A good love song is timeless in singer Christopher Williams’ opinion.
“No one can change a great love song. The tradition of a good singer always lives,” Williams said.
And the balladeer performed his most popular ballads and up tempo jams when he graced the Kelly-Strayhorn stage on May 7 as the featured guest for New Horizon Theater’s annual black tie event.
Proceeds from the event went to help New Horizon Theater continue to bring high-quality African-American themed productions to the Pittsburgh area.
“Each year we go through a list of names that will fit into our budget and although our budget was less than meager this year, Christopher Williams fit into that budget,” explained New Horizon Theater Chairperson, Joyce Meggerson-Moore. “Our booking agent saw him in August and thought that he would be a good person for us. He is a good singer and actor.’
Meggerson-Moore said that although the theater company typically brings in groups for its yearly celebration—they have hosted Blue Magic, the Stylistics, the Delfonics and the Ashford and Simpson in the past—New Horizon Theater is excited to be bringing Williams back to the ’Burg.
“We thought we’d be able to still market to our usual market and also bring in some new people,” Meggerson-Moore said.
A pre-performance reception was held at 6:30 p.m. for patrons to mingle with one another and enjoy light food. The performance began at 7:30 with another reception and meet and greet with Williams following.
“We expect the show to appeal to different audiences, especially couples and they can expect a variety of good music. People will have a good evening and they will know that their money went to support a good event,” Meggerson-Moore said.
Williams promises the audience an unforgettable night of song.
“It will be a walk down memory lane I’ll perform songs like “I’m Dreamin’” and “Promises, Promises. You’re going to get classic Christopher Williams,” he said. “People can expect to have a good time.”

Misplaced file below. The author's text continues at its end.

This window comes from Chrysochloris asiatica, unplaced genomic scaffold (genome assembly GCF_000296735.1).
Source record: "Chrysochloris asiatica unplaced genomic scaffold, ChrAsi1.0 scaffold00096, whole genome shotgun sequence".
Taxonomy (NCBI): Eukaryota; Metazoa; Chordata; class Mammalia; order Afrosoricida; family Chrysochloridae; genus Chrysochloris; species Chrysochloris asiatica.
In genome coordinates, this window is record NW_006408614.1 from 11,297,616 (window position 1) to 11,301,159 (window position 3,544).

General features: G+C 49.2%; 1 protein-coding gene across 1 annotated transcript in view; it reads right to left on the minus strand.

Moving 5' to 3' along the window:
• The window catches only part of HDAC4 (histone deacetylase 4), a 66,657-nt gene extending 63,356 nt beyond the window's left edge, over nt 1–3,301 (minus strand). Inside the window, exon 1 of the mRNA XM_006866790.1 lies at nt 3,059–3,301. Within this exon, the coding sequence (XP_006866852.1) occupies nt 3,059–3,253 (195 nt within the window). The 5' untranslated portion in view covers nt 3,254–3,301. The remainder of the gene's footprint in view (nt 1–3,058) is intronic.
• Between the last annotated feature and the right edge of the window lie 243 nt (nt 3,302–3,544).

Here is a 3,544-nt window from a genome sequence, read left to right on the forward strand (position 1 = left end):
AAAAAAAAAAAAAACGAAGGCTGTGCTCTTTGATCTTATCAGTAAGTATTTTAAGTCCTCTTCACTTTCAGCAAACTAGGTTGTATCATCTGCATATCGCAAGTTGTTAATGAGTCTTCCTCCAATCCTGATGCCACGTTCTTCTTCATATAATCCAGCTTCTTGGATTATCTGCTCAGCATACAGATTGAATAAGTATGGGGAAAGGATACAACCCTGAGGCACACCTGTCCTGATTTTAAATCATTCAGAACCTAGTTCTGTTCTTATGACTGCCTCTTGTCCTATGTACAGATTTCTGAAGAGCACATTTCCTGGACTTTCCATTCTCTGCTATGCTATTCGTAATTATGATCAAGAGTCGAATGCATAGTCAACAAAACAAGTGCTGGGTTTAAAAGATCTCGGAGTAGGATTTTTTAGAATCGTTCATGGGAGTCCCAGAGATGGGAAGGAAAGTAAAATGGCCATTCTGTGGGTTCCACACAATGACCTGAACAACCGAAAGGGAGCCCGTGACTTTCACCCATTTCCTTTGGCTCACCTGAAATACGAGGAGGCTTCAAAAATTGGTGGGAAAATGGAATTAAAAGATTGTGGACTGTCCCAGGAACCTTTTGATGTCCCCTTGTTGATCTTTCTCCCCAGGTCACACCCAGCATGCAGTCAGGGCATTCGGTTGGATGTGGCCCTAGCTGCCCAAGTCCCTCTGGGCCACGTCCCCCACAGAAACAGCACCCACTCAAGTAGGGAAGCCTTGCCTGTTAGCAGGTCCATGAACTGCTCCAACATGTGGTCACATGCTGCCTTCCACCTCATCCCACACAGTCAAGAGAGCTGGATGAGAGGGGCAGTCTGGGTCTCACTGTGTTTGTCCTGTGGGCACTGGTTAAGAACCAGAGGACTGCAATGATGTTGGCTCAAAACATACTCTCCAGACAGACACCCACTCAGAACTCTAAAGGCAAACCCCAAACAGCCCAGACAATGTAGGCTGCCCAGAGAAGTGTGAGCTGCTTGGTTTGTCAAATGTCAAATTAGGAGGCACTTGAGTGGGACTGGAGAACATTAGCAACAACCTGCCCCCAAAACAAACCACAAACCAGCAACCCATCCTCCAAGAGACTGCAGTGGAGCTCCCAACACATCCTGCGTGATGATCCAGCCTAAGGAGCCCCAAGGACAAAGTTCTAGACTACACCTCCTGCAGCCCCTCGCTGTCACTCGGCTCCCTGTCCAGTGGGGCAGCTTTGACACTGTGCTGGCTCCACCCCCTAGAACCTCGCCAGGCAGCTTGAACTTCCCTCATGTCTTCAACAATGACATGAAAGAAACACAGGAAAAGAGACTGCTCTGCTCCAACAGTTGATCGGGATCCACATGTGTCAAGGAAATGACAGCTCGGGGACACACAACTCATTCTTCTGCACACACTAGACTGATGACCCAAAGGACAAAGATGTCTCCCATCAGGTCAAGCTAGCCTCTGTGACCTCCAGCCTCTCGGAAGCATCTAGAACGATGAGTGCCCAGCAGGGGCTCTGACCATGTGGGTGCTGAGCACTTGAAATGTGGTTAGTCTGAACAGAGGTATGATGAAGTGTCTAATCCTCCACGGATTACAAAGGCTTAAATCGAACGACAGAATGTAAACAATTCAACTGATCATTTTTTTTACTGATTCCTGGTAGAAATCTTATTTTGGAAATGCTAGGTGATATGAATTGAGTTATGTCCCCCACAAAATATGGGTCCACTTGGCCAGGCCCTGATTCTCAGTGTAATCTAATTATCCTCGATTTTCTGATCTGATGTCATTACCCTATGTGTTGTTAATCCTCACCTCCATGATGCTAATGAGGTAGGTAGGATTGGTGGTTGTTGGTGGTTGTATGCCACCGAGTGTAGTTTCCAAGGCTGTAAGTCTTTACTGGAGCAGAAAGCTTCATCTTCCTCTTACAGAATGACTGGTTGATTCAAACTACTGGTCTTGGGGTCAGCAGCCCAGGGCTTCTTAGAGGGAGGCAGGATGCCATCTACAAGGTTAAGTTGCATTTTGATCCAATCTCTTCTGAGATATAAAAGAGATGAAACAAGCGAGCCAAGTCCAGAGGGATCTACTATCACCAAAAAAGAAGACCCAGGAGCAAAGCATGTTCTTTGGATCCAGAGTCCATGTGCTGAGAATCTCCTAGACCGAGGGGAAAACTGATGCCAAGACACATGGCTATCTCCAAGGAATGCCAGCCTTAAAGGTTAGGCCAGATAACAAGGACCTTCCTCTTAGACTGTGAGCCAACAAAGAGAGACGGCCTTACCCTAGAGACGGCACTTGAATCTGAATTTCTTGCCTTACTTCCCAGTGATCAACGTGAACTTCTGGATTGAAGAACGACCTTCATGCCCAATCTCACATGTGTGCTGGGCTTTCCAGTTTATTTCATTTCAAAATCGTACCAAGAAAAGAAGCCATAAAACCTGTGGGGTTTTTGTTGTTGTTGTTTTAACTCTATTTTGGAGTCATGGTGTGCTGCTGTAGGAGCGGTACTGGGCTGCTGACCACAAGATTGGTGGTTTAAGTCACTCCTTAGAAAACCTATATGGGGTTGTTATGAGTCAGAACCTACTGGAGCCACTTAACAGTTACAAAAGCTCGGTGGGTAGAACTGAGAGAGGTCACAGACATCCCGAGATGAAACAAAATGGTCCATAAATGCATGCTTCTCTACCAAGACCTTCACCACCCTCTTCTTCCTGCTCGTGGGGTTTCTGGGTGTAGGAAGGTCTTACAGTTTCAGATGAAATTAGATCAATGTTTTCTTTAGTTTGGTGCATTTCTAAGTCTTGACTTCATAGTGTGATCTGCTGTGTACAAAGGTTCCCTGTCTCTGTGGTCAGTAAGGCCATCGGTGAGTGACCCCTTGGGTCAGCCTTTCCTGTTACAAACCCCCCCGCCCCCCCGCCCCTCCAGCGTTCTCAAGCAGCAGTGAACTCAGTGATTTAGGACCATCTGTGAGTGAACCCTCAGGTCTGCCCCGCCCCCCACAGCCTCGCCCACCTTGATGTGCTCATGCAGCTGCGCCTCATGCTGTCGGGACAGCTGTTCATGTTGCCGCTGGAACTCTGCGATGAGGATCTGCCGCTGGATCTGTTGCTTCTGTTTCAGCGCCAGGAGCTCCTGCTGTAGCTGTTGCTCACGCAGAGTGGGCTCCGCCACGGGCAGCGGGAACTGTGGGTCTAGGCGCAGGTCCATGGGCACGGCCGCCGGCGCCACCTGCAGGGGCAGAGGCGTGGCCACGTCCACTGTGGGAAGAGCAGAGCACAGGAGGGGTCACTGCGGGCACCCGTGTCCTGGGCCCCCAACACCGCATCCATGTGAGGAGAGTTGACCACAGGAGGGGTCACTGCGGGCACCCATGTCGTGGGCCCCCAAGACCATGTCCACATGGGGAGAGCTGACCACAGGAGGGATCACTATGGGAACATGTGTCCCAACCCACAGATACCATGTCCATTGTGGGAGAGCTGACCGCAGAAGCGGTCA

Williams emerged onto the music scene in the late 1980s. His 1989 Geffen Records release, “Adventures in Paradise” spawned the singles, “Talk to Myself” and “Promises, Promises.”
In 1991, Williams scored the role of Kareem Akbar, one of Nino’s assistants in the movie, “New Jack City.” The song, “I’m Dreamin’” from the soundtrack became a number one single.
Still high off of the success of “New Jack City,” Williams released the album, “Changes” in 1992, which birthed the singles, “All I See” and “Every Little Thing You Do.” In 1995, Williams released “Not A Perfect Man,” which produced the singles, “Dance 4 Me” and “If You Say.”
“The ’90s was a good time,” Williams remembers. “It was a time when Aaron Hall and Al B. Sure!, Johnny Gill and Keith Sweat and Bobby Brown and me all had hit records.”
However, as the 1990s rolled on, Williams faded from the music scene. He blames a “Falling out with his record label” for his absence.
Not one to sit on his laurels, the singer took a different route in the music business and began performing in stage plays.
He has been seen in several theater productions including “A Good Man is Hard to Find,” “A House Is Not a Home,” “The Clean Up Woman,” and “Guilty Until Proven Innocent.”
“I spent the last seven years of my life doing stage plays and they have been fun. I’ve gotten the chance to do every character from the funny person to the low-down man and all the characters have been fun and I’ve learned a lot of things. I love the theater and the things that happen at 8 p.m.,” he said.
He is currently in rehearsals in Atlanta for the stage production, “Loving Him Is Killing Me.” In addition his long-awaited, yet-to-be-titled album is set to drop this summer.
Tickets for the event were $40 which includes pre-party and concert; orchestra seating were $100 and included pre-reception, New Horizon committee listed, post reception and meet and greet with Christopher Williams.